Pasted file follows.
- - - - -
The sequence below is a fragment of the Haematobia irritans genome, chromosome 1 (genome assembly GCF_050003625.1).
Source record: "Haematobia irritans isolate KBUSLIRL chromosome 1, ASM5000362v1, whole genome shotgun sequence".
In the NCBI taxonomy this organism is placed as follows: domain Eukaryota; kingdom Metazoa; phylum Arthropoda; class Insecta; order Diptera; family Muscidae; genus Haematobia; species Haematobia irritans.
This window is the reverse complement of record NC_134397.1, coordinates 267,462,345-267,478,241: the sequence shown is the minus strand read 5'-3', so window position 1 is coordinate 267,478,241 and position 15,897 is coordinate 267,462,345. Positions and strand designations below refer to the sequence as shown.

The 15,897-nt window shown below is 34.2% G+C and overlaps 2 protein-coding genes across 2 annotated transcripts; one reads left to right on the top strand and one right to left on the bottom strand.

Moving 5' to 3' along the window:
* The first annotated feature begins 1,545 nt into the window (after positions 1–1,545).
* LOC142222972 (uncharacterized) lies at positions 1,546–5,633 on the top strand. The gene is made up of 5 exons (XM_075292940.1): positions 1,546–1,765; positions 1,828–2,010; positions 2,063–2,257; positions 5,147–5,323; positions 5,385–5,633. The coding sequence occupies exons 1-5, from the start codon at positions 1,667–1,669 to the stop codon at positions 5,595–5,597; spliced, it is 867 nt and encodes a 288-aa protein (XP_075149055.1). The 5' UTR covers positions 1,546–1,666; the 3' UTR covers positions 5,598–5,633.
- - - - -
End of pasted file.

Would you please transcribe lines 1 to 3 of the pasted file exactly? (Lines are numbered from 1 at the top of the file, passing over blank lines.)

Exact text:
The sequence below is a fragment of the Haematobia irritans genome, chromosome 1 (genome assembly GCF_050003625.1).
Source record: "Haematobia irritans isolate KBUSLIRL chromosome 1, ASM5000362v1, whole genome shotgun sequence".
In the NCBI taxonomy this organism is placed as follows: domain Eukaryota; kingdom Metazoa; phylum Arthropoda; class Insecta; order Diptera; family Muscidae; genus Haematobia; species Haematobia irritans.